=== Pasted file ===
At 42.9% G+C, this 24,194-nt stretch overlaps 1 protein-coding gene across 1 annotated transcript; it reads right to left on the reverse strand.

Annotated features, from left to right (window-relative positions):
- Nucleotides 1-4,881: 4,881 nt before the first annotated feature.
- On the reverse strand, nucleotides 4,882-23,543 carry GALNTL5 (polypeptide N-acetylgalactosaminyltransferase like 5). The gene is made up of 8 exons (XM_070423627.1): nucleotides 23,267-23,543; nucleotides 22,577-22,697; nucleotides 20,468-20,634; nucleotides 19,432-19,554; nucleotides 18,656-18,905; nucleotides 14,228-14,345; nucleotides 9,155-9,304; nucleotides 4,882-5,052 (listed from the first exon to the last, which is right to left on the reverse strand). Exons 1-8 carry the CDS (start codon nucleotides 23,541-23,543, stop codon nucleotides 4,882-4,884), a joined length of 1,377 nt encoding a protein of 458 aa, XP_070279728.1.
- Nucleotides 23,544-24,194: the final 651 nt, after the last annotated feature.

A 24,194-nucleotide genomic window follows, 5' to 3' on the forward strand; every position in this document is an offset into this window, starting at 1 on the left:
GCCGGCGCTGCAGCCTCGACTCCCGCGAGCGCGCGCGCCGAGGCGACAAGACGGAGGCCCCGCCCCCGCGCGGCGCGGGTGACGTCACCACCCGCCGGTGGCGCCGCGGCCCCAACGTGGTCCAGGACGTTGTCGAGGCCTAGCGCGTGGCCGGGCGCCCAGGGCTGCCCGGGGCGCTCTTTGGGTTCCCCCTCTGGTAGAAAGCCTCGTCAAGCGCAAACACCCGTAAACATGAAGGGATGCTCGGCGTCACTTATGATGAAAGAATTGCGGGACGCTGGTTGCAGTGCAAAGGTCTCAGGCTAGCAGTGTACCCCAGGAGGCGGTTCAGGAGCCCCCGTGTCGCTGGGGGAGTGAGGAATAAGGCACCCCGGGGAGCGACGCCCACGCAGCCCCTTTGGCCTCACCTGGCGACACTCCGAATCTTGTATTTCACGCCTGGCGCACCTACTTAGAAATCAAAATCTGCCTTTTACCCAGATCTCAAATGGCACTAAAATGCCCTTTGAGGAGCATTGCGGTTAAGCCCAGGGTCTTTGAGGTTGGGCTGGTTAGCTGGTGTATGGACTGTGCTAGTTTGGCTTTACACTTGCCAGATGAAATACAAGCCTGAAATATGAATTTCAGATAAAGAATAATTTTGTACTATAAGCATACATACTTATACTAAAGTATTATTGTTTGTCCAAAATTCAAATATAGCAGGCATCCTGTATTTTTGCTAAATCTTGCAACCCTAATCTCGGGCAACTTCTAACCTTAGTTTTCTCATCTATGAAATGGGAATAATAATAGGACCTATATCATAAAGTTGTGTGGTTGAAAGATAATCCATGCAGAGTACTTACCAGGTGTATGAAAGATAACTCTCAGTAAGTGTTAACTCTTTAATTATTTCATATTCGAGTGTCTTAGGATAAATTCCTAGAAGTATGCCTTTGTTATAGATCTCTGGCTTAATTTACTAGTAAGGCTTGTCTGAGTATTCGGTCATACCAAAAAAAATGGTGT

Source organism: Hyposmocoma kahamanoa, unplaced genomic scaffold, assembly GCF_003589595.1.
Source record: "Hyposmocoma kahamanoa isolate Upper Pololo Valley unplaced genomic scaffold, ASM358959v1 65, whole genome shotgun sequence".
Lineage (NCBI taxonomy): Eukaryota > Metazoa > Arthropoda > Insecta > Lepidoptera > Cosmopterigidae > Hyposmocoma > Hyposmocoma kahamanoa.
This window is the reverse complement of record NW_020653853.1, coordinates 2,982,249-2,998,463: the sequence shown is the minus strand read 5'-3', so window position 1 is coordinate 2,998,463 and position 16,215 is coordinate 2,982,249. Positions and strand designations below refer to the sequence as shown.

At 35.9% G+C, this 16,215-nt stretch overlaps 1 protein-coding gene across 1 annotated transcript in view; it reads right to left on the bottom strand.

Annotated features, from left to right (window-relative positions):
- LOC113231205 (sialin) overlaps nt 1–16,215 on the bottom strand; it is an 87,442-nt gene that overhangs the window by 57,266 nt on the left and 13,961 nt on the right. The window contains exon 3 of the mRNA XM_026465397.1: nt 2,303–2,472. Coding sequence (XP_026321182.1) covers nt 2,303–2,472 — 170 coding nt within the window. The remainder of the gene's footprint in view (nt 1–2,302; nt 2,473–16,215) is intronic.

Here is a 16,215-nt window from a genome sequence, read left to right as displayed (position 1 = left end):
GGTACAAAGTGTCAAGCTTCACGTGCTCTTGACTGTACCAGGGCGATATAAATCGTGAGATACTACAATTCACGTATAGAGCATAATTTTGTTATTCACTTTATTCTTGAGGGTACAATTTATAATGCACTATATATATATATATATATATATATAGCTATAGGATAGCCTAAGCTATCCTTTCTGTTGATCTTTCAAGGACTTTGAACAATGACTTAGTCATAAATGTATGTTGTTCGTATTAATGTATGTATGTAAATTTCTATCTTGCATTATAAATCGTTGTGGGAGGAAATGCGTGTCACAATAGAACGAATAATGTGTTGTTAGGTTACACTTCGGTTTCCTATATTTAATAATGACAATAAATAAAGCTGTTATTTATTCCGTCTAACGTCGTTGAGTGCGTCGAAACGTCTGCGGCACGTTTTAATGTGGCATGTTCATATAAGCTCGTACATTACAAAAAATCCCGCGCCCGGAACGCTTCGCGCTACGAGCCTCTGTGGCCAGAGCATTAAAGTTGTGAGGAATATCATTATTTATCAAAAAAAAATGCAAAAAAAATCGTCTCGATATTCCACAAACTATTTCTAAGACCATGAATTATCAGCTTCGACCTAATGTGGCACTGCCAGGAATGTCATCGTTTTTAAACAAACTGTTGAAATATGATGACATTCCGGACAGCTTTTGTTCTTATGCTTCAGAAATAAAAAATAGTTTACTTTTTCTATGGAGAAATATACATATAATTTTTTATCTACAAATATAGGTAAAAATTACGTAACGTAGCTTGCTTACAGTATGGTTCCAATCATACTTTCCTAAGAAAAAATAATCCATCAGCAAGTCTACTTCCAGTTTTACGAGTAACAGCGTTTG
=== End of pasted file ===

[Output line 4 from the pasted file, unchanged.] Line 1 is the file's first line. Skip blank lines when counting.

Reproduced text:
- On the reverse strand, nucleotides 4,882-23,543 carry GALNTL5 (polypeptide N-acetylgalactosaminyltransferase like 5). The gene is made up of 8 exons (XM_070423627.1): nucleotides 23,267-23,543; nucleotides 22,577-22,697; nucleotides 20,468-20,634; nucleotides 19,432-19,554; nucleotides 18,656-18,905; nucleotides 14,228-14,345; nucleotides 9,155-9,304; nucleotides 4,882-5,052 (listed from the first exon to the last, which is right to left on the reverse strand). Exons 1-8 carry the CDS (start codon nucleotides 23,541-23,543, stop codon nucleotides 4,882-4,884), a joined length of 1,377 nt encoding a protein of 458 aa, XP_070279728.1.